Originally published by 2 Minute Medicine® (view original article). Reused on AccessMedicine with permission.

1. A deep-learning network using chest radiographs and basic demographic information was able to predict lung cancer incidence similar to other high performing models

2. The model also predicted lung cancer deaths with similar accuracy to other high performing models

Evidence Rating Level: 3 (Average)

Study Rundown:

Lung cancer screening had been shown to improve mortality in select high-risk smoking populations. The current eligibility criteria for lung cancer screening misses most lung cancers and the estimated participation of five percent is abysmal compared to other screening programs. The authors developed a convolutional neural network, a form of artificial intelligence, to predict lung cancer incidence based on chest radiographs, age, sex and current smoking status termed the CXR-LC Risk Score. The training and validation dataset came from U.S. lung cancer screening trials. The model was superior in both detecting incident lung cancers and lung cancer mortality than current clinical criteria for lung cancer screening and comparable to the Modified PLCO Lung-Cancer Risk Prediction Model (PLCOM2012­­­­), a high performing prediction model. The CXR-LC model had higher sensitivity for detecting lung cancer and a net benefit for screening when compared to the current clinical criteria. Several factors limited the application of this study. For example, the data source was mostly non-Hispanic whites which prevented the generalization to other more diverse demographics. Furthermore, as the training set did not include non-smokers, this model also would not apply to non-smokers. In summary, this study demonstrated that a deep-learning network based on electronic health data is comparable to current high performing models without smoking history as an input.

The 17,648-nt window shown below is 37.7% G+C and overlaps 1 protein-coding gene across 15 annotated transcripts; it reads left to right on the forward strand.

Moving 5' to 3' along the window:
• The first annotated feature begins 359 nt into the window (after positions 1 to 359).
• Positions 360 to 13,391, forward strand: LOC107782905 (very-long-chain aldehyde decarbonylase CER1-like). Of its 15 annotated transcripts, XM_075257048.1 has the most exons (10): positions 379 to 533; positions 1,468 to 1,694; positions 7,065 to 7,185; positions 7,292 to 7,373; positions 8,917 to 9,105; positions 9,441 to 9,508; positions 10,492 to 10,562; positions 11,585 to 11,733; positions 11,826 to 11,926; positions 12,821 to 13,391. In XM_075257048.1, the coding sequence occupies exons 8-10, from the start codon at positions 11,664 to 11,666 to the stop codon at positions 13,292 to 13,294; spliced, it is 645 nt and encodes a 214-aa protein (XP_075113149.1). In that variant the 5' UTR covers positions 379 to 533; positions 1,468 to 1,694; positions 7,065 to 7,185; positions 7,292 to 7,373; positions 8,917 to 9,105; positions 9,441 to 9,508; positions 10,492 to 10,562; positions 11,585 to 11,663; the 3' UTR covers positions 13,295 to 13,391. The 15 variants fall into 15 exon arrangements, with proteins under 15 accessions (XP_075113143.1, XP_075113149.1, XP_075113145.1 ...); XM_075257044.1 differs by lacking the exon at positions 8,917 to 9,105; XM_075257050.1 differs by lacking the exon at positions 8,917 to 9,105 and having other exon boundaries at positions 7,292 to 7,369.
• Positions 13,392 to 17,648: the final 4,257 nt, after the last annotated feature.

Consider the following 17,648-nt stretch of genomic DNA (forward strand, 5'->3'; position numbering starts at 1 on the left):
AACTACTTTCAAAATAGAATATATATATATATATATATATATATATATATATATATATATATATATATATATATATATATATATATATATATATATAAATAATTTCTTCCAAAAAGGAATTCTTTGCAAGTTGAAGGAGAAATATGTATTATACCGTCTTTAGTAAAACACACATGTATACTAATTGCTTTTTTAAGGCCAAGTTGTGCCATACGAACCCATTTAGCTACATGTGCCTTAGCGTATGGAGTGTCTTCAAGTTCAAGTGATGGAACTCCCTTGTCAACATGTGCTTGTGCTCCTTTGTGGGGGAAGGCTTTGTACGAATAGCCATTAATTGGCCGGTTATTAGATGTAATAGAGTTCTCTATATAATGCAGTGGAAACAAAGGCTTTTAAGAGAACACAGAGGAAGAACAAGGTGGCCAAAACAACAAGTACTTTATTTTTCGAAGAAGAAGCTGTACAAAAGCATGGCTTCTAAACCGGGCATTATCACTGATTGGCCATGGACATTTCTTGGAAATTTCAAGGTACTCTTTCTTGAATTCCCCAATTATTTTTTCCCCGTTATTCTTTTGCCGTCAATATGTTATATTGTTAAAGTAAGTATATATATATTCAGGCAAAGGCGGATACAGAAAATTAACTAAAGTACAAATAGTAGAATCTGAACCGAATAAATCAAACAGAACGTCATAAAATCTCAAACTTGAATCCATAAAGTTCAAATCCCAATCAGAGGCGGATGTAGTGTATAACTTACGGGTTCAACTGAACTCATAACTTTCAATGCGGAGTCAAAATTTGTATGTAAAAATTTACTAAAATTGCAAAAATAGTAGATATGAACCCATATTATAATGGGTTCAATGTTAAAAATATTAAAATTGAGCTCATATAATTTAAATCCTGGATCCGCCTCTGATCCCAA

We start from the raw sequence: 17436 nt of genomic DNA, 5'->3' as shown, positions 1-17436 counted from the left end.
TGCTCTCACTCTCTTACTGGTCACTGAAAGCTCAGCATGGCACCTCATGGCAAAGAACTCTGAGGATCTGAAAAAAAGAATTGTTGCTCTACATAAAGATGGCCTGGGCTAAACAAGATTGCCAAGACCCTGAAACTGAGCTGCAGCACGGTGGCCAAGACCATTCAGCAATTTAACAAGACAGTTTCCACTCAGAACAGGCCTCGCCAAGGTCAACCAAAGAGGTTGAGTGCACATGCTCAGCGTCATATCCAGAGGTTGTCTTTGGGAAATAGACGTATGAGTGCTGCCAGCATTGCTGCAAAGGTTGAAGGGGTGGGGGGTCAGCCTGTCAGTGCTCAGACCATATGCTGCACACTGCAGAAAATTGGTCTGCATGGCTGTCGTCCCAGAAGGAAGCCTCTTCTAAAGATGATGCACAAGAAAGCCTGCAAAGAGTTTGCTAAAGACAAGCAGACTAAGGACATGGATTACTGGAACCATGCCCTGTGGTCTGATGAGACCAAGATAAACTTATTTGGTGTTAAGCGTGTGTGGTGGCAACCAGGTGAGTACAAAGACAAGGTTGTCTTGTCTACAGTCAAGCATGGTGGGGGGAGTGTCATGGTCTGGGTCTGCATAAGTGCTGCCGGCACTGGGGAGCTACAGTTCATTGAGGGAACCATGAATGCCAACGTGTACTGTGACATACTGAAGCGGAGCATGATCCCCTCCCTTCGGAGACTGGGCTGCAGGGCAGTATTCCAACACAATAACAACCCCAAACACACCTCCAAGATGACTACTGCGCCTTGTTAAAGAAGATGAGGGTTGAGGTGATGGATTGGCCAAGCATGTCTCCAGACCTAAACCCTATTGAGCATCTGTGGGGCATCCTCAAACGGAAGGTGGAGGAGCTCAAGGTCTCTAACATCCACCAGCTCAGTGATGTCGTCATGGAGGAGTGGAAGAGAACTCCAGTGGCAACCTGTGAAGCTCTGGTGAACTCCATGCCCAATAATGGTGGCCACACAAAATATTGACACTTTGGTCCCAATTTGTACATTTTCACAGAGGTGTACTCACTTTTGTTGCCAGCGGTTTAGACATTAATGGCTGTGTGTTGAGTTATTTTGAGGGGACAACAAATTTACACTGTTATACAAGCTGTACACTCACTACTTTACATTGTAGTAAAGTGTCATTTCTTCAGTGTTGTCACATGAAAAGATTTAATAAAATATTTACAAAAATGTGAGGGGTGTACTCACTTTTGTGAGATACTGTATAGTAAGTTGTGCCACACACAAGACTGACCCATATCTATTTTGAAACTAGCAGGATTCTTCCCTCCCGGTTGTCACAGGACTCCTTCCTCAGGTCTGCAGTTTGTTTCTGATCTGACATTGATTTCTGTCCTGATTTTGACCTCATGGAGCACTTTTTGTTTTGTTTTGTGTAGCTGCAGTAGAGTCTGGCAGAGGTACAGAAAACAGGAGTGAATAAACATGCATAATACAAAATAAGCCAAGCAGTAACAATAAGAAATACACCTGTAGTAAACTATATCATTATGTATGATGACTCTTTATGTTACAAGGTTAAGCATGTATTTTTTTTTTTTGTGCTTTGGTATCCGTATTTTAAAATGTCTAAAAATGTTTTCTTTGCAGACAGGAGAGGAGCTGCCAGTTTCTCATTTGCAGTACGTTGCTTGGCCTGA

In-Depth [retrospective cohort]:

This study trained a neural network using the PLCO (Prostate, Lung, Colorectal and Ovarian) Cancer Screening Trial (n = 41,856) and validated in the NLST (National Lung Screening Trial) and PLCO smokers (n = 11,108). The model inputs included chest radiograph, age, sex and current smoking status and the outcome measure was the 12-year lung cancer incidence. The CXR-LC had a better area under the receiver-operating characteristic curve (AUC) for lung cancer incidence compared to the current clinical criteria (≥30 pack-years and ≤15 years since quitting) for lung cancer screening (AUC 0.755 vs. 0.634, p < 0.001) and similar to the PLCOM2012 (AUC 0.755 vs. 0.751 for one dataset, and 0.659 vs. 0.650 for another). CXR-LC had higher sensitivity compared to clinical criteria (74.9% vs. 63.8%, p = 0.012). For lung cancer mortality, CXR-LC was superior to clinical criteria (AUC 0.762 vs. 0.638, p < 0.001) and similar to PLCOM2012 (0.762 vs. 0.768, p = 0.78). Using decision curves across risk thresholds (1.3-2% for 6-years, 2-5% for 12-years), CXR-LC had a higher net benefit compared to clinical criteria but similar to PLCOM2012. The CXR-LC dataset correlated to increased smoking pack-years and imaging heat maps localized to mid and upper lungs, which are common areas of anatomical changes with emphysema and smoking.

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